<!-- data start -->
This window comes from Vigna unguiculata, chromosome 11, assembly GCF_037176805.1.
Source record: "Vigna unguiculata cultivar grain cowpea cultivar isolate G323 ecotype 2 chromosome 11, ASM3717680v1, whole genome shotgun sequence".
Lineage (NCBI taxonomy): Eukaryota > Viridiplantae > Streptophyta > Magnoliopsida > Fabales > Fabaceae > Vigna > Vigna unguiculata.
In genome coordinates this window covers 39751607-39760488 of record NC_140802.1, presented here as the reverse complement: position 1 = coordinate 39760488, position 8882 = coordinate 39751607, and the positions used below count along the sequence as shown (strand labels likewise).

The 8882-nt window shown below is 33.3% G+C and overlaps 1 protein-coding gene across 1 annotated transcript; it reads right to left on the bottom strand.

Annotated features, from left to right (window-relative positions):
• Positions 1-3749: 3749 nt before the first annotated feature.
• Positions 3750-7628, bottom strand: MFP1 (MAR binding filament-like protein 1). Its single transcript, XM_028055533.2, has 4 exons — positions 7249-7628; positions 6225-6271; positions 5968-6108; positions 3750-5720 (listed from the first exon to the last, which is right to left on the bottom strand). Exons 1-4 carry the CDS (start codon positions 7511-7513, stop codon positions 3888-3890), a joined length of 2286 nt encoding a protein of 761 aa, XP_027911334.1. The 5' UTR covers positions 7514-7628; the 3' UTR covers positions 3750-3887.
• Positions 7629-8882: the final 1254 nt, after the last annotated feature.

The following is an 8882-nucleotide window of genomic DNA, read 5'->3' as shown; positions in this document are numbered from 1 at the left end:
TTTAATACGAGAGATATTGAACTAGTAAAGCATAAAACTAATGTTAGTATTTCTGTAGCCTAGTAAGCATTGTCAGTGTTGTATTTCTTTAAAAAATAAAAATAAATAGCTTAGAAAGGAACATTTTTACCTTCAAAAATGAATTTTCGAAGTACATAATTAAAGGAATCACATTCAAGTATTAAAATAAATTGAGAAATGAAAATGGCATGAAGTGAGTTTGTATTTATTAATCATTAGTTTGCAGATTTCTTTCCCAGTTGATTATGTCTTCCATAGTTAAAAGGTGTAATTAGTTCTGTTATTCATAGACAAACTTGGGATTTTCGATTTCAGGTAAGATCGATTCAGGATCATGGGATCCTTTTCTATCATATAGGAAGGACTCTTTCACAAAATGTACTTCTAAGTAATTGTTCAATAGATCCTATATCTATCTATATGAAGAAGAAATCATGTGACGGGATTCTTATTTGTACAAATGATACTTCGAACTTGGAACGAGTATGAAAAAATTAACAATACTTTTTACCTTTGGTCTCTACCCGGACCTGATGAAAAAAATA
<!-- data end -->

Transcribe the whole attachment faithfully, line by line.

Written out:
This window comes from Vigna unguiculata, chromosome 11, assembly GCF_037176805.1.
Source record: "Vigna unguiculata cultivar grain cowpea cultivar isolate G323 ecotype 2 chromosome 11, ASM3717680v1, whole genome shotgun sequence".
Lineage (NCBI taxonomy): Eukaryota > Viridiplantae > Streptophyta > Magnoliopsida > Fabales > Fabaceae > Vigna > Vigna unguiculata.
In genome coordinates this window covers 39751607-39760488 of record NC_140802.1, presented here as the reverse complement: position 1 = coordinate 39760488, position 8882 = coordinate 39751607, and the positions used below count along the sequence as shown (strand labels likewise).

The 8882-nt window shown below is 33.3% G+C and overlaps 1 protein-coding gene across 1 annotated transcript; it reads right to left on the bottom strand.

Annotated features, from left to right (window-relative positions):
• Positions 1-3749: 3749 nt before the first annotated feature.
• Positions 3750-7628, bottom strand: MFP1 (MAR binding filament-like protein 1). Its single transcript, XM_028055533.2, has 4 exons — positions 7249-7628; positions 6225-6271; positions 5968-6108; positions 3750-5720 (listed from the first exon to the last, which is right to left on the bottom strand). Exons 1-4 carry the CDS (start codon positions 7511-7513, stop codon positions 3888-3890), a joined length of 2286 nt encoding a protein of 761 aa, XP_027911334.1. The 5' UTR covers positions 7514-7628; the 3' UTR covers positions 3750-3887.
• Positions 7629-8882: the final 1254 nt, after the last annotated feature.

The following is an 8882-nucleotide window of genomic DNA, read 5'->3' as shown; positions in this document are numbered from 1 at the left end:
TTTAATACGAGAGATATTGAACTAGTAAAGCATAAAACTAATGTTAGTATTTCTGTAGCCTAGTAAGCATTGTCAGTGTTGTATTTCTTTAAAAAATAAAAATAAATAGCTTAGAAAGGAACATTTTTACCTTCAAAAATGAATTTTCGAAGTACATAATTAAAGGAATCACATTCAAGTATTAAAATAAATTGAGAAATGAAAATGGCATGAAGTGAGTTTGTATTTATTAATCATTAGTTTGCAGATTTCTTTCCCAGTTGATTATGTCTTCCATAGTTAAAAGGTGTAATTAGTTCTGTTATTCATAGACAAACTTGGGATTTTCGATTTCAGGTAAGATCGATTCAGGATCATGGGATCCTTTTCTATCATATAGGAAGGACTCTTTCACAAAATGTACTTCTAAGTAATTGTTCAATAGATCCTATATCTATCTATATGAAGAAGAAATCATGTGACGGGATTCTTATTTGTACAAATGATACTTCGAACTTGGAACGAGTATGAAAAAATTAACAATACTTTTTACCTTTGGTCTCTACCCGGACCTGATGAAAAAAATA